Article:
Some presidential candidates said on Sunday that they doubt the Afghan government and the Independent Election Commission’s will to hold timely elections as according to them there is “ambiguity” around the ongoing peace process which has seen new momentum earlier this month.
The presidential elections are scheduled for September 28 and, meanwhile, reports indicate that there is the possibility of a peace deal ahead of the polls.
“There is a lack of trust that whether the elections will be held on the 6th of Meezan [28 September]. At the same time, the expectations that were existed that the peace process will reach some types of conclusion before the elections, that have not happened so far, there is some sort of confusion between the two processes and this has declined the trust that the people should have [in the elections],” presidential candidate Shaida Mohammad Abdali said.
“The government and the election commission have no preparations to organize the polls on September 28,” presidential candidate Noor Rahman Lewal said.
The candidates also voiced their concerns over a surge in violence, saying it would be difficult to organize the elections in a free and fair manner unless there is an improvement in security.
“One of the reasons which could prevent the nationwide elections is the security issue, but in the view of the current situation in the country, where we lose our military personnel and civilians every day, the elections will likely face challenges,” presidential candidate Noor-ul-Haq Ulomi said.
The Peace and Justice Election Team led by the reconciled leader of the Hizb-e-Islami Gulbuddin Hekmatyar said that they had serious reservations about the elections.
They said that it will be better to delay the elections if there are serious hopes that the peace process with the Taliban will reach a final conclusion ahead of September 28.
“The peace process is in its crucial stage. We are prepared for the elections. We are confident that we will win the elections. If the peace process becomes more serious and if there are indications that the path to peace is near, we prefer to have peace first and then conduct the elections in a peaceful environment,” said Humayoun Jarir, member of Hizb-e-Islami.
But the chairperson of the Independent Election Commission, Hawa Alam Nuristani, at a press conference in Kabul on Sunday said the elections will be held on time.
“Peace is a need for Afghanistan, but elections are also the top priority,” Nuristani said.
“Majority of the Afghan people want the elections to be held on time. The Afghan government cannot appear in contrast to the demand of the Afghan people; therefore, doubts and skepticisms among the honorable candidates are early. They should not be skeptical,” presidential spokesman Sediq Sediqqi told reporters on Sunday.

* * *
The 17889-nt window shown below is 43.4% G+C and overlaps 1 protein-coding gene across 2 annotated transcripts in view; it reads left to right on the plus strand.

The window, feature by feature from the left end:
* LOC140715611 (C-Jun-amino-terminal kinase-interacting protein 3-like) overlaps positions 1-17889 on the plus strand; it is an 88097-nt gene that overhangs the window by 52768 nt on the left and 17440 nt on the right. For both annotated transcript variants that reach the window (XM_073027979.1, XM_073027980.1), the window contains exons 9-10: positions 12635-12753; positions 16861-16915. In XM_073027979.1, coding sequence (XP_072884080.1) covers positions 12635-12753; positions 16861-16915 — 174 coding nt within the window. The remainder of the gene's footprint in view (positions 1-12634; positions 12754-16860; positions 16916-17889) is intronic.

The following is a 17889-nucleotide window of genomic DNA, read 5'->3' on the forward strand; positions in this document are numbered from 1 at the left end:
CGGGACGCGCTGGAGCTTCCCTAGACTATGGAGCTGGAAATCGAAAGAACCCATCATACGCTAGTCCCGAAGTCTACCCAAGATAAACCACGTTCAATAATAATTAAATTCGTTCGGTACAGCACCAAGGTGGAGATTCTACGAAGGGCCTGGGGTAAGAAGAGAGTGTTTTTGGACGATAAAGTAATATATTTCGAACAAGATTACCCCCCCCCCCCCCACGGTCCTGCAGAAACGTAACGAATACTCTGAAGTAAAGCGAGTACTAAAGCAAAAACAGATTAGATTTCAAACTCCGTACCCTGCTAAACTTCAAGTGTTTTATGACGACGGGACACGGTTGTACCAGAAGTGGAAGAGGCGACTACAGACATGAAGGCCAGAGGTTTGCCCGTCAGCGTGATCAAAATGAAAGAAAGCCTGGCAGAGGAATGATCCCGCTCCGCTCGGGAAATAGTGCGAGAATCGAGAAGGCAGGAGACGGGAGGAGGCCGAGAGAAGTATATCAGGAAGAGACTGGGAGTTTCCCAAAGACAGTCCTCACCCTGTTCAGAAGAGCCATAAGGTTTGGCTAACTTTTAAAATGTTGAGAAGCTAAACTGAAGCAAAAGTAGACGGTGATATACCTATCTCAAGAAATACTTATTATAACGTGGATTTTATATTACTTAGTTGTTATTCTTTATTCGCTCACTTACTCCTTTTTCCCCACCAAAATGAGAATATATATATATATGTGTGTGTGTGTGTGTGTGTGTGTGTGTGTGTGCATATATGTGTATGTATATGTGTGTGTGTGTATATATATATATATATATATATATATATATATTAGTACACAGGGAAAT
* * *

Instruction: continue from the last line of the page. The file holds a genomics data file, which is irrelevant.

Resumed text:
Also in June, a group of presidential candidates said the leadership of the Independent Election Commission and the Independent Electoral Complaints Commission have “failed” to deliver their promise on bringing reforms in the structure of the electoral bodies.
Criticism against the election commission has been huge after the October 20 parliamentary elections which was marred by widespread allegations of frauds and riggings.
The government leaders – President Ashraf Ghani and Chief Executive Abdullah Abdullah who are also running in the elections have been accused many times of attempts to interfere in the upcoming presidential elections to drive the process in their favor.
Last week two electoral monitoring organizations released a new study about the election process in which they stated that the Independent Election Commission, the Afghan government and their international partners do not have a clear roadmap for peace and elections in the country.
The study notes that the election commission, the Afghan government, and the international community are not prepared to hold a nationwide and transparent presidential election that will also see the end of President Ashraf Ghani’s five-year term.
The study indicates that the following issues have affected the interest of the Afghan government, the international community and the election commission to hold the upcoming presidential elections.
• Lack of interest from the international community towards the electoral process;
• The election commission’s “failure” to drop fake names from voter list;
• Ambiguity about the use of biometric devices in the elections;
• The nature of relations between the election commission and the government.
The study titled “The First Pre-Election Day Assessment Report” has been conducted by the Free and Fair Election Foundation of Afghanistan (FEFA) and Transparent Election Foundation of Afghanistan (TEFA).
The study revealed only one day after Chief Executive Abdullah Abdullah warned that the upcoming presidential elections should lead the country towards stability, not a crisis, as he stressed on transparency in the electoral process.
Abdullah warned that the country will fall into an “unbearable tragedy” if the problems of 2014 presidential elections were repeated in the upcoming polls, scheduled for September 28.